[This course currently uses the textbook  Elementary Linear Algebra  by Larson. The course is required of majors in mathematics, statistics, and computer science. The point of the calculus prerequisite is not that calculus is used heavily in this course, but rather that the student needs a certain amount of mathematical maturity in order to handle the abstractions of this course, and one usually gains that maturity after a year-long study of calculus. Students are expected to understand the proofs of some theorems in this course, and occasionally to prove things themselves. There are both day and evening sections of MTH 2775 (275) in fall and winter, and often one section in the summer.]

MTH 2996 (290) Independent Study (2 or 4 credits)
Reading or research on some mathematical topic. May be repeated for additional credit.
Prerequisite: Permission of department.
[As the title indicates, a student takes this course on his/her own, rather than in a class. The subject matter can be anything that the student and the supervisor agree on, although usually independent study is not given in subjects regularly offered as courses. The format is also up to the participants, and can range from reading, oral reports, written reports, homework exercises to assisting a professor in a research project. Independent study at the freshman/sophomore level should be taken as MTH 2996 (290); for more advanced students, projects in pure mathematics should be given as MTH 4996 (490), projects in applied mathematics as APM 4996 (490), and projects in statistics as STA 4996 (490). Independent study is available during every semester. Before registering for this course, of course, the student must make arrangements with a faculty member, and the two people involved should spell out what will be done, using a form supplied by the department.]

MTH 3001 (301) Putnam Seminar (0 or 2 credits)
This seminar meets one evening per week. Students solve and present solutions to challenging mathematical problems in preparation for the  William Lowell Putnam Competition , a national undergraduate mathematics competition. May be repeated three times for additional credit.
Prerequisite: Permission of instructor.
[Oakland University usually enters a team in this competition, and this seminar is good preparation for the members of the team.]

MTH 3002 (302) Introduction to Advanced Mathematical Thinking (4 credits)
The propositional and predicate calculus, set theory, methods of mathematical proof, inductive and recursive thinking, relations and functions, infinity. Emphasis is on rigorous proofs of mathematical statements.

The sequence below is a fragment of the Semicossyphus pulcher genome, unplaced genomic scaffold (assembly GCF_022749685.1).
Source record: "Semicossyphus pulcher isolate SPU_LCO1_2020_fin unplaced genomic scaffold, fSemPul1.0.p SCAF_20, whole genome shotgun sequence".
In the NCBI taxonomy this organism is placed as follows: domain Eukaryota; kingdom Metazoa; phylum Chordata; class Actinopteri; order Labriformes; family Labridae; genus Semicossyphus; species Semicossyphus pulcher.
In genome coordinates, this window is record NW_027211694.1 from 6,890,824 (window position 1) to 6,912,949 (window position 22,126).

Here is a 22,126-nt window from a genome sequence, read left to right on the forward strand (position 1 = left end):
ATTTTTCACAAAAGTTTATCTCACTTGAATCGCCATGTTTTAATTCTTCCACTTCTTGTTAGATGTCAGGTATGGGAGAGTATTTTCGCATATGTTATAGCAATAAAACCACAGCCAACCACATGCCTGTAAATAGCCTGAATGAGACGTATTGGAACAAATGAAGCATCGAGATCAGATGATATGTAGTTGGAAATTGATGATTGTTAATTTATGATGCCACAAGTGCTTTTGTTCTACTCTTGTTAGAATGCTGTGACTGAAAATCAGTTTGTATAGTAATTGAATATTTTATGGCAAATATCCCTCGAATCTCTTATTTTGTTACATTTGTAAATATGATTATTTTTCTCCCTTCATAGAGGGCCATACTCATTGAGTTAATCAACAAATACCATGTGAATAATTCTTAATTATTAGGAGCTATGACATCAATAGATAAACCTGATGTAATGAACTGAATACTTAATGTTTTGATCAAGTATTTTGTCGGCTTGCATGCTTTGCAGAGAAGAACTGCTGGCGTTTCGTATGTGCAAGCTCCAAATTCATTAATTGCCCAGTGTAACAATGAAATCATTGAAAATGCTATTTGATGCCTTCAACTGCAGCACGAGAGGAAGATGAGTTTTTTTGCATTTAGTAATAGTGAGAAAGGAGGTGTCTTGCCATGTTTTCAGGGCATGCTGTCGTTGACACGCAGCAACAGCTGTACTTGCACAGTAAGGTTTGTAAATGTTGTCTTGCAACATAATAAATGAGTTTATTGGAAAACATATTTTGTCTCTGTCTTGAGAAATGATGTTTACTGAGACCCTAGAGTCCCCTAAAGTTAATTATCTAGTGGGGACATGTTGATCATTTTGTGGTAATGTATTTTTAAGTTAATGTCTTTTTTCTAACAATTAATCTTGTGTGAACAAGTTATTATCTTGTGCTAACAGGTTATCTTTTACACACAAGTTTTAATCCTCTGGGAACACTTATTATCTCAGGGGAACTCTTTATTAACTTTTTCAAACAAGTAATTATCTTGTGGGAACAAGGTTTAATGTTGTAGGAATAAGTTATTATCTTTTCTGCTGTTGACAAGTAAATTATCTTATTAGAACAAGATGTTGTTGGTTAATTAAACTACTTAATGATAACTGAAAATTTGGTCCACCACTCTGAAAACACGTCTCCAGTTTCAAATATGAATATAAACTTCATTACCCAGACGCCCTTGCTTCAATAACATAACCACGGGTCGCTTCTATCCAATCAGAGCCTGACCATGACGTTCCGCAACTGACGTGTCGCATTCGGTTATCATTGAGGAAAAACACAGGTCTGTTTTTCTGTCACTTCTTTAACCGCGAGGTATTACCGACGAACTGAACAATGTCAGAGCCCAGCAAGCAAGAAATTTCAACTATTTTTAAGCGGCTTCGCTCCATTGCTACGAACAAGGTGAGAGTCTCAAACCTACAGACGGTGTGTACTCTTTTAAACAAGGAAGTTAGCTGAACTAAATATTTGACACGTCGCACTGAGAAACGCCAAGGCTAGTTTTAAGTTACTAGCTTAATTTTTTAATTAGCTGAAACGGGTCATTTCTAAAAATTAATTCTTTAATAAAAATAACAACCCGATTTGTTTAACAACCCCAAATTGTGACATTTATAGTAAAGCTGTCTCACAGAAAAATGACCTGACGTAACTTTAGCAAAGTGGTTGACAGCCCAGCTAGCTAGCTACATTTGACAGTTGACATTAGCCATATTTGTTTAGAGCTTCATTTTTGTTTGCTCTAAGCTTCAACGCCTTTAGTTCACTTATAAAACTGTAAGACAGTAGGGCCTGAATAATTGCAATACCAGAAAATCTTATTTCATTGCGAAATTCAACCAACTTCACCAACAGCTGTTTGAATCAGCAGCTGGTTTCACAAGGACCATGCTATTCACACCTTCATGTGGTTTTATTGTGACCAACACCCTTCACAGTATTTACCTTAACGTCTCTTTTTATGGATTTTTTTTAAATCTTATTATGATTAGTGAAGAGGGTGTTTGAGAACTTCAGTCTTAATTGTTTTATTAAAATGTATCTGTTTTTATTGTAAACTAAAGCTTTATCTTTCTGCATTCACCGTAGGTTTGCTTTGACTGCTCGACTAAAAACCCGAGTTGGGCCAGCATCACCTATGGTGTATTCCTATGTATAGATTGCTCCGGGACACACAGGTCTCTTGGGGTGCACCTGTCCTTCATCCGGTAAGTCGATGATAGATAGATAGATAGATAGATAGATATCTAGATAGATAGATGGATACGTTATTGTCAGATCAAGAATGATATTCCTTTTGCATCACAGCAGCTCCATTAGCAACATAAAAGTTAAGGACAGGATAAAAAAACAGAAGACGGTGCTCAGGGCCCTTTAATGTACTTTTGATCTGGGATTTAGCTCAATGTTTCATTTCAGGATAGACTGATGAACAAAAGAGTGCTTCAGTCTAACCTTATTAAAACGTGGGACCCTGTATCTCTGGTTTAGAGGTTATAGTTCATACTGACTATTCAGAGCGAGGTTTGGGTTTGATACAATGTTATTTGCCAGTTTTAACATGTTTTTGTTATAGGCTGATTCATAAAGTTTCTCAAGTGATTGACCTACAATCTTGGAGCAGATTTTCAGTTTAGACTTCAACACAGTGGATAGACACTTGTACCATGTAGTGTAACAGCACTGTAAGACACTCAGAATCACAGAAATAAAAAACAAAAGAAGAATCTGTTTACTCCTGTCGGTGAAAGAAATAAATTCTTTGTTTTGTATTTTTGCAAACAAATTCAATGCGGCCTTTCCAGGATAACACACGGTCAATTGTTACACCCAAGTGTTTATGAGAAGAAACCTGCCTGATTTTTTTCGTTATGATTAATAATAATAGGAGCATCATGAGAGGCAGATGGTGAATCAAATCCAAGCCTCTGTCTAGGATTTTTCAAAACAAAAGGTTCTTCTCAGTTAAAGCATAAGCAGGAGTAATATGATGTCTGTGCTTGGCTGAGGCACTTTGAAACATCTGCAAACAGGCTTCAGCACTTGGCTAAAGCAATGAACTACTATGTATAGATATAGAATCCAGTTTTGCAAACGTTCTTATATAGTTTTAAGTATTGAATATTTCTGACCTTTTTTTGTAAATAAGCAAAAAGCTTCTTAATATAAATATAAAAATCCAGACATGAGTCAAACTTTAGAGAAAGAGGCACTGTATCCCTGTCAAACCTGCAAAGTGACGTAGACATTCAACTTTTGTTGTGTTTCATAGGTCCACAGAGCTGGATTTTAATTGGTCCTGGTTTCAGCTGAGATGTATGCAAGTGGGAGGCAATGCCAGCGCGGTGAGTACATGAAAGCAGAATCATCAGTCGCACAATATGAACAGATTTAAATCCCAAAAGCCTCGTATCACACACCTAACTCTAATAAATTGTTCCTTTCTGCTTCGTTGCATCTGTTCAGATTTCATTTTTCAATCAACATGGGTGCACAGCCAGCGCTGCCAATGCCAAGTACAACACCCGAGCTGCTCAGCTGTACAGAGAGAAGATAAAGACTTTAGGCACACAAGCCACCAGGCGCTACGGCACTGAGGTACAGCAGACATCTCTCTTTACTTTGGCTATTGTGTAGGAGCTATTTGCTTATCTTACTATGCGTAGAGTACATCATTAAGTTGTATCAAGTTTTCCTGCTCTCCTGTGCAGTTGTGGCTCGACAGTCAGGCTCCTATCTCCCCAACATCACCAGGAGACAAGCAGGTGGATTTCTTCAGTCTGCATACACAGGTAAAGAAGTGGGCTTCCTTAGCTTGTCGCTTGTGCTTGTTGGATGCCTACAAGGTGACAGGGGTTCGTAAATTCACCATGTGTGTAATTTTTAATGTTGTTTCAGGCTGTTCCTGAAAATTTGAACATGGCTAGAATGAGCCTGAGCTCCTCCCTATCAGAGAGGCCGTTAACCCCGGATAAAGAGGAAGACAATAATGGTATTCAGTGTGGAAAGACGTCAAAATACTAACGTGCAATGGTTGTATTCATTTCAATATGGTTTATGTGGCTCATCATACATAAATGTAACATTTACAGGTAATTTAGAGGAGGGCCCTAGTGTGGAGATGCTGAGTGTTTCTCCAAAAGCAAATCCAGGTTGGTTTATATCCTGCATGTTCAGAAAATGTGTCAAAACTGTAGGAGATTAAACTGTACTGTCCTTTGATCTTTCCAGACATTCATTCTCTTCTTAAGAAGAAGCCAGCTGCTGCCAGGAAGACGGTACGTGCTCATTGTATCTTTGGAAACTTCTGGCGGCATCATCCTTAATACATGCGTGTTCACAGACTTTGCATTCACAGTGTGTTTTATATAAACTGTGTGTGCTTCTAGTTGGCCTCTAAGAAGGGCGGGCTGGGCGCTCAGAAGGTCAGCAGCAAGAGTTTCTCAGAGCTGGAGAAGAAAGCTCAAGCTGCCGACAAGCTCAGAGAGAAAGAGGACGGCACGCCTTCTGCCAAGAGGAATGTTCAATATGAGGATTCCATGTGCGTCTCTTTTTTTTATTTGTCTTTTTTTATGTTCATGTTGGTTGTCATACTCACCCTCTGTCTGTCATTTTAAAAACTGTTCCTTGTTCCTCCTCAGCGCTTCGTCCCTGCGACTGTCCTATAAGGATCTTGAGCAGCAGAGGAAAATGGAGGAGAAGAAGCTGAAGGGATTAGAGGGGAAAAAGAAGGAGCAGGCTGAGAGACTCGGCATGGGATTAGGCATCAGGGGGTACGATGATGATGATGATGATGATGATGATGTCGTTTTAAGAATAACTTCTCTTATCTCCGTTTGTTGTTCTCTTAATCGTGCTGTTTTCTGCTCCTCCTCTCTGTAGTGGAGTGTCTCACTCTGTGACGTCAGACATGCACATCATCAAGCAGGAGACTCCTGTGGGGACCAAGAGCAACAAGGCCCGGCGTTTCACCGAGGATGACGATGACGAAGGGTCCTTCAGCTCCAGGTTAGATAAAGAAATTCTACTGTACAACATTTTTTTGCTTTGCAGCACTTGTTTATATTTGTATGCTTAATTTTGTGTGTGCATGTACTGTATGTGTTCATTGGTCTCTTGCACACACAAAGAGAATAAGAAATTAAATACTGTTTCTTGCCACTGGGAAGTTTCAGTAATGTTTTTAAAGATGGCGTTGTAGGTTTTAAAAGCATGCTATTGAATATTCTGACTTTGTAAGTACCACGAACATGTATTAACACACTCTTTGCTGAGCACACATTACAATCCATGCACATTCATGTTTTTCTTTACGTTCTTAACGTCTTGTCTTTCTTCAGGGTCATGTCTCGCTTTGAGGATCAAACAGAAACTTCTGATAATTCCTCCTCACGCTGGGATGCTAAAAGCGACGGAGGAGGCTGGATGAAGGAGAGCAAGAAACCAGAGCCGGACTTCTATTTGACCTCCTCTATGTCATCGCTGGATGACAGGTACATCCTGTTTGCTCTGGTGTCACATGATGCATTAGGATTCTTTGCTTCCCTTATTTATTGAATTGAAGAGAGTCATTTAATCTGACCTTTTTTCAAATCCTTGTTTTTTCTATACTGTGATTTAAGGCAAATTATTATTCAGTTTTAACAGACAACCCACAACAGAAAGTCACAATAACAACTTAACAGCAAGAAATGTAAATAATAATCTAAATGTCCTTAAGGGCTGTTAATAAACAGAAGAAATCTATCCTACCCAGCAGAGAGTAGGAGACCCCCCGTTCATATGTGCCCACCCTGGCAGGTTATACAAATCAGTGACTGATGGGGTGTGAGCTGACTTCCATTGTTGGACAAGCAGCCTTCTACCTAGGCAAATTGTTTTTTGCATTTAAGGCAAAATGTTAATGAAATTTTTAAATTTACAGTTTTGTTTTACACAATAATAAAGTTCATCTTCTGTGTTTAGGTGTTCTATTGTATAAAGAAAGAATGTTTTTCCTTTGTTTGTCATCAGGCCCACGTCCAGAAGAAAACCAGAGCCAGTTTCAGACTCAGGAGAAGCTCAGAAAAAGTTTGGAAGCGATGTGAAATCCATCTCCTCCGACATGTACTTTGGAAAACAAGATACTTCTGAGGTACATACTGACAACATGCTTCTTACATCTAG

Prerequisite: MTH 2775 (275) (or 256) or APM 2663 (263) permission of department.
[This course currently uses the textbook  A Transition to Advanced Mathematics  by Chartrand, Polimeni, and Zhang. This is an extremely important course, required of all mathematics majors and secondary education mathematics minors. Advanced mathematics is concerned with why mathematical statements are true, rather than solely with solving problems. In this course, the student will learn how to read, understand, and construct proofs of mathematical statements. The course is prerequisite for many advanced courses, such as MTH 4552 (452) and MTH 4775 (475). The prerequisite of APM 2663 (263) or MTH 2775 (275) (or 256) insures that the student has reached the appropriate point in his or her mathematical development to be able to understand the material being presented. The first several weeks of APM 2663 (263) also concern themselves with logic, sets, and proofs; some students have commented that taking APM 2663 (263) first is a good idea. MTH 3002 (302) is offered in the fall and winter semesters usually in the late afternoon.]

MTH 3552 (352) Complex Variables (4 credits)
A study of analytic functions of a complex variable including differentiation and integration, series representations, the theory of residues and applications.
Prerequisite: MTH 2554 (254).
[This course is offered about once every two years.]

MTH 4905 (405) Special Topics (2 or 4 credits)
Advanced study of a selected topic in mathematics. May be repeated for additional credit.
Prerequisite: Permission of instructor.
[When a faculty member wishes to offer an advanced course on a topic not otherwise represented in the catalog, this number is used. Interested students should talk to the faculty member teaching the course for all relevant information.]

MTH 4114 (414) History of Mathematics (4 credits)
Mathematics from ancient to modern times, its growth, development and place in human culture. Offered every winter.
Prerequisite: MTH 3002 (302). Satisfies the university general education requirement for a writing intensive course in the major. Prerequisite for writing intensive: completion of the university writing foundation requirement.
[This is a required course for students in the secondary education program (STEP). A recent offering used  A History of Mathematics  by Boyer and Merzbach; sometimes in the past it was a history of the development of calculus using original sources (the emphasis varies with the instructor).]

MTH 4115 (415) Foundations of Mathematics: Mathematical Logic and Set Theory (4 credits)
An examination of the logical foundations of mathematics including analysis of the axiomatic method, basic set theory, cardinal and ordinal numbers, and the axiom of choice.